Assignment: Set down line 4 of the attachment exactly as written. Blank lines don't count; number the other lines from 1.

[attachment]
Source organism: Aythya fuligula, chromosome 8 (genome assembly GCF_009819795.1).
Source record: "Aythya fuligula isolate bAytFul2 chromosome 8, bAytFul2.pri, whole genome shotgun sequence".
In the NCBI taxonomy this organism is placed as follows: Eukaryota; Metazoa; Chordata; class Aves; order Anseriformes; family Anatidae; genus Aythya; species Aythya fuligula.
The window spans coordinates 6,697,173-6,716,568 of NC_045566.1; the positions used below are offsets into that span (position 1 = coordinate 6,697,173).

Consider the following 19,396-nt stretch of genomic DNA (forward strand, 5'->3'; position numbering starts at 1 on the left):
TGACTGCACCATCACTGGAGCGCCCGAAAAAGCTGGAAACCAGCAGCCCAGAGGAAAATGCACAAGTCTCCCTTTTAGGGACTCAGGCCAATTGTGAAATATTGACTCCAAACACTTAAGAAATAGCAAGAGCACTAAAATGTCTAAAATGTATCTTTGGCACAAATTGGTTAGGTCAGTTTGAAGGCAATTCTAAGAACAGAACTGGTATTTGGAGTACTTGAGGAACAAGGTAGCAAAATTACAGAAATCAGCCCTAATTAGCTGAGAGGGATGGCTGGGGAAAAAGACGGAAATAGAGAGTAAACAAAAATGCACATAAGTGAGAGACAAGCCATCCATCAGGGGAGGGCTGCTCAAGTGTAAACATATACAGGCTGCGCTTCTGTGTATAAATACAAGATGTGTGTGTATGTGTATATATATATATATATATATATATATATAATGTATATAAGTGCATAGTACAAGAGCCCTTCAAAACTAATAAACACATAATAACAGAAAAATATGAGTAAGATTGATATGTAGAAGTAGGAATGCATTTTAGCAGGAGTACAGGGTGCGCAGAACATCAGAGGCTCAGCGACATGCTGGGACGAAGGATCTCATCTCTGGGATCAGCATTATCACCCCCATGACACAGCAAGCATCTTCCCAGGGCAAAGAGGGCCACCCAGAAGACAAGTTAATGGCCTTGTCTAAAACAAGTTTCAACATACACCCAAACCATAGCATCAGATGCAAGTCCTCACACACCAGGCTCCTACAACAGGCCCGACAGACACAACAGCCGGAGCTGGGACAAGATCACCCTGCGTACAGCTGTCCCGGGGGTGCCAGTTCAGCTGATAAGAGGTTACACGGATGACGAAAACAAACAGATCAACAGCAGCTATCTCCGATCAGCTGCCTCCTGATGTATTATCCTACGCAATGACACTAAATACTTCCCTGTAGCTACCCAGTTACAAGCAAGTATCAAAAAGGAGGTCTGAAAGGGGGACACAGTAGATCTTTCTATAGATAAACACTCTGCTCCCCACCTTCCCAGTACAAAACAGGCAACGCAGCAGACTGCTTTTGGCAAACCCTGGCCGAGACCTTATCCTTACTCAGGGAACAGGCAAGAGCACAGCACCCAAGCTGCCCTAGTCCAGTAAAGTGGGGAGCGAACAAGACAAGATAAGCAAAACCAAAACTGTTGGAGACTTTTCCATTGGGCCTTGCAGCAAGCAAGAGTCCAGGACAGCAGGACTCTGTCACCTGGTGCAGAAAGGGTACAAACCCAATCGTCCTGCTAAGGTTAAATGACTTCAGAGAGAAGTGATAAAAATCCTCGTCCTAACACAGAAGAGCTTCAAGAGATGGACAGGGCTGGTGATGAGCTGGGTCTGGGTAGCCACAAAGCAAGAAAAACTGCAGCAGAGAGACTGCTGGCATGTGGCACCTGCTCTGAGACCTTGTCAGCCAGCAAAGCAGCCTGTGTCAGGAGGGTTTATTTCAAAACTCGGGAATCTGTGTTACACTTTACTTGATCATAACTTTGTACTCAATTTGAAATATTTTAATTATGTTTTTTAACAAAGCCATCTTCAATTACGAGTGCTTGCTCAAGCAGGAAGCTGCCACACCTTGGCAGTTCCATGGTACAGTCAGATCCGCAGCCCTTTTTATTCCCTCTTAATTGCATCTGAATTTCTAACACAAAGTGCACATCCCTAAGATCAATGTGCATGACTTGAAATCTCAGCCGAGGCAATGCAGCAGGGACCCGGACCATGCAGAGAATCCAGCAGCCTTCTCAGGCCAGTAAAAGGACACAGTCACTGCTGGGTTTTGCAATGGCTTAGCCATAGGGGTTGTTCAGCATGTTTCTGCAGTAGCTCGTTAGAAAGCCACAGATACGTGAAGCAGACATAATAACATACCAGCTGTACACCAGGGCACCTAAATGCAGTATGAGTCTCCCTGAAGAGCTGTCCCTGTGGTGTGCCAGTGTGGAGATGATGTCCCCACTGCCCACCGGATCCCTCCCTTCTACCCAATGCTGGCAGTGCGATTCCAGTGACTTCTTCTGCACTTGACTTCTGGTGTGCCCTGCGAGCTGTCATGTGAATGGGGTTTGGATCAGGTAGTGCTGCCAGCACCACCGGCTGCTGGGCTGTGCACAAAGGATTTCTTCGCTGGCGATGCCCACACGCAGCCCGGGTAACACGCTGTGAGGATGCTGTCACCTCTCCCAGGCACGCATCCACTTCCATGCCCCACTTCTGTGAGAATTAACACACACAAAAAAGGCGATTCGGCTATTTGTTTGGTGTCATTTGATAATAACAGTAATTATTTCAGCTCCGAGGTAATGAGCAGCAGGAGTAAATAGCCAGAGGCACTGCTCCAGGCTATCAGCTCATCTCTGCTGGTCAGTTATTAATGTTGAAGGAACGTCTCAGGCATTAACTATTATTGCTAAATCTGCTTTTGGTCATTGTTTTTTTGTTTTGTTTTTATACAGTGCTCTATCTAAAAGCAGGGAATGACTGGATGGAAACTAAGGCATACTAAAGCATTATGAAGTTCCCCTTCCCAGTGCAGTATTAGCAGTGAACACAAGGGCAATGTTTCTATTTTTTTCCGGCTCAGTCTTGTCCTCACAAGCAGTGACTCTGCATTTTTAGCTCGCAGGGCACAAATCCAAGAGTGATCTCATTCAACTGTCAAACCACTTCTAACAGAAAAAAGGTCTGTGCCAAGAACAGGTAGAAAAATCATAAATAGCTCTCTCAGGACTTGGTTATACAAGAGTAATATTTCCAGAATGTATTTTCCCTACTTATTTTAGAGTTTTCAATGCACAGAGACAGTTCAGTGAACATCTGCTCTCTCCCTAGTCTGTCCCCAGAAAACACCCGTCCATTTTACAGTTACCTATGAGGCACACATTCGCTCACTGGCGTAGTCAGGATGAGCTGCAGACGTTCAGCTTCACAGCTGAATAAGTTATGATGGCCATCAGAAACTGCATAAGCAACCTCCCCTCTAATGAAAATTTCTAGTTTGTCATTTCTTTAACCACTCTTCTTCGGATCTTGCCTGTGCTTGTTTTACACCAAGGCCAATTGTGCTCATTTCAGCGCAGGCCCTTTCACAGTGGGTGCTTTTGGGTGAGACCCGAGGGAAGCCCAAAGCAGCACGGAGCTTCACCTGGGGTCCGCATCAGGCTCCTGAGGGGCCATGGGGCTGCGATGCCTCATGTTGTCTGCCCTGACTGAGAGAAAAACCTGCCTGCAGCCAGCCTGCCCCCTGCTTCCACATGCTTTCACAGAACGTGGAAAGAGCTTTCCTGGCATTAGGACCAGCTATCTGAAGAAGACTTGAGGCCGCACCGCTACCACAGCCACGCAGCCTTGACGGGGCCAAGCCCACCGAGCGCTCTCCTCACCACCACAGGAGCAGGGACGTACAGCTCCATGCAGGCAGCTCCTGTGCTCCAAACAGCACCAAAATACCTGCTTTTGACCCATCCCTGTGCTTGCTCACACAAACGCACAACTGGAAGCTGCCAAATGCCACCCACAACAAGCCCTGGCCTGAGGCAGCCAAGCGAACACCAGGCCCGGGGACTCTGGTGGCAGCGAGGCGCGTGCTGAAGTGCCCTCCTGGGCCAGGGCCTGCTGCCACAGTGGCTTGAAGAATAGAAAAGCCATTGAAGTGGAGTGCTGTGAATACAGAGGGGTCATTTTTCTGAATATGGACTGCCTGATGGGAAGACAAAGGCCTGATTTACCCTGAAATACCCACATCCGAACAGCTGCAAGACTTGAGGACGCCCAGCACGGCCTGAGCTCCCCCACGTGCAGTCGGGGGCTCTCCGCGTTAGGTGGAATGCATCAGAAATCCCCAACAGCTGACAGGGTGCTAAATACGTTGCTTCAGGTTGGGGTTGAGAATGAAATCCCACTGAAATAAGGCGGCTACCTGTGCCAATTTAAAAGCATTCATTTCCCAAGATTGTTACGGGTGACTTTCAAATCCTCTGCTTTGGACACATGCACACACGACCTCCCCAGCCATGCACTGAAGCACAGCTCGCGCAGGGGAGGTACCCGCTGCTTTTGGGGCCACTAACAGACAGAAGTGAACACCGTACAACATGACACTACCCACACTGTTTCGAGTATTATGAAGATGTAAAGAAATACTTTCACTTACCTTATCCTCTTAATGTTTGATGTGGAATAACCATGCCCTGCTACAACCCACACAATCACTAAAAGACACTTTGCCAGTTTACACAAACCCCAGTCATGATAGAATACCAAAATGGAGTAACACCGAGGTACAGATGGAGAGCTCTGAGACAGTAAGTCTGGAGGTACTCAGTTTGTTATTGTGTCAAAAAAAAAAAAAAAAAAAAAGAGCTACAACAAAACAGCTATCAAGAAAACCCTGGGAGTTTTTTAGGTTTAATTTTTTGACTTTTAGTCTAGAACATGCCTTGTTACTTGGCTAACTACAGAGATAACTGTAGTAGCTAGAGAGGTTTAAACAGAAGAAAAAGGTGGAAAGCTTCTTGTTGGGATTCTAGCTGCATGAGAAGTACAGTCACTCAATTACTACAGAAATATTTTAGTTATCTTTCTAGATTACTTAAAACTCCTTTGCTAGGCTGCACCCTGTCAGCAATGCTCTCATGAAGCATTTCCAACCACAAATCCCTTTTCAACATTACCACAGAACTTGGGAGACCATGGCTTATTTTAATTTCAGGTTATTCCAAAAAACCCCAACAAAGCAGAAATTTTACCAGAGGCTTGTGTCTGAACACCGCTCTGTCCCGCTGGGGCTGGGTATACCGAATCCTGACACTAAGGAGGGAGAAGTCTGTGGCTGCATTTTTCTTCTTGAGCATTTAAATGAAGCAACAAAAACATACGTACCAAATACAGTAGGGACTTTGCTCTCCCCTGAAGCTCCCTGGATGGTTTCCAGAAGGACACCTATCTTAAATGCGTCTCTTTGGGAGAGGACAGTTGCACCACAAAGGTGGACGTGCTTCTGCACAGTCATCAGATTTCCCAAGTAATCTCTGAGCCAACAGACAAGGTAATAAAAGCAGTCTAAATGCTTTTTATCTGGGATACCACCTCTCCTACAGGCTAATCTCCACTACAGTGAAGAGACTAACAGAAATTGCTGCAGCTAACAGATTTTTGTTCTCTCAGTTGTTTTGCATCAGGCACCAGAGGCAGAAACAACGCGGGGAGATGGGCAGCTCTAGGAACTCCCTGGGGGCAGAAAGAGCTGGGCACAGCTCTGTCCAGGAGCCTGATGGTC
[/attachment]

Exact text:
The window spans coordinates 6,697,173-6,716,568 of NC_045566.1; the positions used below are offsets into that span (position 1 = coordinate 6,697,173).